Author Contributions

Conceptualization, H.Z. (Hua Zhu) and M.Y.; Data curation, H.Z. (Han Zhao); Methodology and software, H.Z. (Hua Zhu), and Q.Z.; Validation, Q.Z., and L.H.; Formal analysis, H.Z. (Hua Zhu), and Q.Z.; Resources, H.Z. (Han Zhao); Writing—original draft preparation, H.Z. (Hua Zhu) and H.Z. (Han Zhao); Writing—review and editing, H.Z. (Hua Zhu), M.S. and M.Y.; Visualization, H.Z. (Hua Zhu), and H.Q.; Supervision, M.Y.; Project administration, M.Y and R.O. All authors have read and agreed to the published version of the manuscript.


This research received no external funding.


The authors thank the varicella surveillance team staff at the Chongqing Municipal Center for Disease Control and Prevention, and the physicians and health service workers in medical and health institutions of all levels for the data.

Conflicts of Interest

The authors declare no conflict of interest.


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Figure 1. Monthly distribution of varicella in Chongqing from 2014 to 2018.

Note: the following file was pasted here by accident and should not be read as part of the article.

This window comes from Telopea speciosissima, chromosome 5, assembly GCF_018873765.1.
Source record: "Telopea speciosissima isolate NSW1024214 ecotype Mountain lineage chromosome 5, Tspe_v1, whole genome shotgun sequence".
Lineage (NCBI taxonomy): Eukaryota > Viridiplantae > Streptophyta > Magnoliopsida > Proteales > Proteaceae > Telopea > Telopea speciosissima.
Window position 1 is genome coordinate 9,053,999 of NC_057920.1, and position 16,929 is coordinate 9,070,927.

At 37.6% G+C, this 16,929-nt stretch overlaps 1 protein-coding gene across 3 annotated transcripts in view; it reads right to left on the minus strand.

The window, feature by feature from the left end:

Figure 1. Monthly distribution of varicella in Chongqing from 2014 to 2018.
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Figure 2. Incidence maps of varicella in Chongqing from 2014 to 2018.
Figure 2. Incidence maps of varicella in Chongqing from 2014 to 2018.
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Figure 3. Excess hazard maps of varicella in Chongqing from 2014 to 2018.
Figure 3. Excess hazard maps of varicella in Chongqing from 2014 to 2018.
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Figure 4. Local spatial autocorrelation cluster maps of varicella in Chongqing in 2014–2018.
Figure 4. Local spatial autocorrelation cluster maps of varicella in Chongqing in 2014–2018.
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Figure 5. Spatial cluster map of varicella in Chongqing, 2014 to 2018.